To Kill or Not to Kill


I have been in Utila for three weeks now and there has been a steep increase of the amount of mosquitos in the last week and a half. Unfortunately this has led us to being attacked by swarms of mosquitos when we have been outside. I have started wearing bug spray all day and night and I am still am covered in hundreds of little (sometimes not so little) itchy red bumps. The worst part is this is just the beginning, as we move into the rainy season it is clear that the mosquitos will be going nowhere any time soon. Many wishes for all the mosquitos to die have been expressed by all so I decided to do a little research into what is being done to control or eradicate mosquitoes and people’s views about the impact it will have.

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There are 3,500 named species of mosquitos but only a couple hundred or so bite or bother humans and of those couple hundred only 30 or so species are the real problem. These mosquitos can carry many viruses and diseases that have a heavy impact on humans including malaria, yellow fever, dengue fever, West Nile virus, and chikunguya. The ease and the rate at which the mosquitos can transmit these diseases among people causes millions of deaths a year and heavy medical and financial strain on countries. Causing a species wide extinction, specicide, is being researched and would save many lives and allow developing countries to use their money on getting food and clean water to more people. The many benefits to having mosquitos eradicated are easy to see and when you are fighting a swarm of mosquitos, specicide of them seems like it would be the best thing to ever happen on the planet. However, some scientists are not for the total eradication of mosquitos.

Life in the Artic could be heavily impacted by specicide of mosquitos, some scientists estimate that up to 50% of migratory birds in the tundra would die out without mosquitos. Also caribou herd paths are influenced by swarms of mosquitos and without them the paths and behavior of the caribou could change and cause severe impacts on life in the tundra. There are also animals that specialize in mosquitoes such as the mosquitofish and in the absence of their food source, will also go extinct which could impact the food chain. Opposing these scientist are ones arguing that mosquitos specicide will have no impact on the food chain. It is argued that we have overestimated the amount of mosquitos that animals eat and an examination of their stomach contents has proved this point. They also believe that animals that do target mosquitos as prey will switch to other insects. Aside from animals, plants would be impacted for many of them would loose their pollinators but none of those plants are ones that humans depend on so these losses are mainly being overlooked. One scientist is fighting for not the total extinction of mosquitos but a temporary disappearance of them in order for diseases such as malaria to disappear and then to reintroduce mosquitos. What the impact will be is unknown but some scientists fear a major disruption of the food chain and some think that there will be just a small hiccup and then either some other species will fill the niche or nature will figure it out.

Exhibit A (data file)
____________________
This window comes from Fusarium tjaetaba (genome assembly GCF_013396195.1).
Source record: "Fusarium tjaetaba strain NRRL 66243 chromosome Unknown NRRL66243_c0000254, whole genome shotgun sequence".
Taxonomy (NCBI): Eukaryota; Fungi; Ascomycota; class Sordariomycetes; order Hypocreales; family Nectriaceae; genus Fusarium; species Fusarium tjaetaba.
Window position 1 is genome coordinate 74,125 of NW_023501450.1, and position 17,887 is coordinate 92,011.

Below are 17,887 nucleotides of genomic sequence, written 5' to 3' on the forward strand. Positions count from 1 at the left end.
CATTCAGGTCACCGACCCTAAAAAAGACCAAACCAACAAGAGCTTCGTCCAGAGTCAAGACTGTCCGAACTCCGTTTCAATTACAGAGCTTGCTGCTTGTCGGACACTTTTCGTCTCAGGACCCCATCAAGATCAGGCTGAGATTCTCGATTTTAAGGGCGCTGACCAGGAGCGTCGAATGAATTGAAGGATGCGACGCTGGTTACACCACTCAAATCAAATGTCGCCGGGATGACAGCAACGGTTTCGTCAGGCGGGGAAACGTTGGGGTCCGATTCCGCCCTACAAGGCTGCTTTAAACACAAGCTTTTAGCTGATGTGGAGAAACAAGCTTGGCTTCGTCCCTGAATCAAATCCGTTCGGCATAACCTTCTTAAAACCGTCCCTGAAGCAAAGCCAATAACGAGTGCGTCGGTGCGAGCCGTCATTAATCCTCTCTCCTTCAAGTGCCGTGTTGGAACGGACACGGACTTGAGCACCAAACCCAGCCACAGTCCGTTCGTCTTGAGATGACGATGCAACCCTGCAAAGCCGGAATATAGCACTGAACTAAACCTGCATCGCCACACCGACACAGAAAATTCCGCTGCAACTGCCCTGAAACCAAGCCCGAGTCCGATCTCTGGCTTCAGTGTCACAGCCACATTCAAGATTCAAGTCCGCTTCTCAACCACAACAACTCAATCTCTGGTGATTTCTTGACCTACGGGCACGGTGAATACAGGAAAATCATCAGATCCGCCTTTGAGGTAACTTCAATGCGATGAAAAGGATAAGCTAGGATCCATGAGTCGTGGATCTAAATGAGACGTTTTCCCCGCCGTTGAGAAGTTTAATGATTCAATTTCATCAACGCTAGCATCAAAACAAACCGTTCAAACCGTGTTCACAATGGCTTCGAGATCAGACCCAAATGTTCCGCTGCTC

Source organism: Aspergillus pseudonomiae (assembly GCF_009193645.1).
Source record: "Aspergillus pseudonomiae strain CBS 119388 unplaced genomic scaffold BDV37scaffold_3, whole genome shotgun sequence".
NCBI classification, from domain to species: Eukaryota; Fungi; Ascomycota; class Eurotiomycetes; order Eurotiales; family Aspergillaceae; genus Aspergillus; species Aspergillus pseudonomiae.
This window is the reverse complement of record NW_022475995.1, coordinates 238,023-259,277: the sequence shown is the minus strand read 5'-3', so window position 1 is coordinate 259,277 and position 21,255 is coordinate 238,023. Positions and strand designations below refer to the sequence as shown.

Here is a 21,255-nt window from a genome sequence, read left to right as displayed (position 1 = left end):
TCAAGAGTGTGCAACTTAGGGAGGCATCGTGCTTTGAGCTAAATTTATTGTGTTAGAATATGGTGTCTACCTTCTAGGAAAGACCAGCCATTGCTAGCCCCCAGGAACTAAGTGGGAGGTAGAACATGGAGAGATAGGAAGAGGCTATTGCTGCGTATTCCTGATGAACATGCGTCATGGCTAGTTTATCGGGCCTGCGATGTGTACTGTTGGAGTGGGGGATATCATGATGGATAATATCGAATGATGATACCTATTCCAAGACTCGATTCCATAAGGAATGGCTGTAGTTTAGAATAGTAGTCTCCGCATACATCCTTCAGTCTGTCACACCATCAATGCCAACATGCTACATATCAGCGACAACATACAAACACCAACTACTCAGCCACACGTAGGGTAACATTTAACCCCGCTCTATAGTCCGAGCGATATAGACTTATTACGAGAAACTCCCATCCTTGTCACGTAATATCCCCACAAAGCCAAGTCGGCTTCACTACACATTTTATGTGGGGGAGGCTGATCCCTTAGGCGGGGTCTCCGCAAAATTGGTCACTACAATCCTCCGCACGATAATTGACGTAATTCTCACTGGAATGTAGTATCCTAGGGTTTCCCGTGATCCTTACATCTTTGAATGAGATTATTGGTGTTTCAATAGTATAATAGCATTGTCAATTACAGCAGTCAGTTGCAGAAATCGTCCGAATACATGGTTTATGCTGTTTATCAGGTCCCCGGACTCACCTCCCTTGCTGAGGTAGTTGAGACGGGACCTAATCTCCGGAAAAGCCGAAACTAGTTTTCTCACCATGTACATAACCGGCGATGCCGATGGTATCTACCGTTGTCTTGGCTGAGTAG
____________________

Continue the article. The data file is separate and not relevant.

Even with all the possible negative impacts of the specicide of mosquitos, the majority of people are in favor for it because the benefits from it are so great for the human population. There are many scientist that are working on how to cause such an extinction, while some are focusing on all mosquitos there are many that are focused on just getting rid of the 30 or so mosquitos that cause so many problems for the human population. Currently there are some pesticides that are being used to control mosquitos and they are specific to different life stages of the mosquito. Larvicides target the larvae and kill the mosquito before it matures into an adult. These larvicides are mainly an oily substance that is applied directly to the water and disperses forming a thin layer of oil on the surface of the water. This causes the larvae and pupae to drown because they cannot penetrate the oily layer. It also deters adults from laying eggs in that body of water. Adulticides target the adults and are sprayed from planes and trucks causing the fine aerosol droplets to cover a large area and kill the mosquitos on contact. Personal mosquito control includes the use of bug spray and it is also recommended that you get rid of any standing water around, to change the water in birdbaths regularly, and to properly maintain pools. No matter what your view is on this issue it seems inevitable that sometime in the future mosquitos will no longer be a bother and so while we wait for them to figure out a method to cause the specicide, bring on the bug spray and the anti-itch cooling gel.

 

Author: Kristina Tietjen, October 2015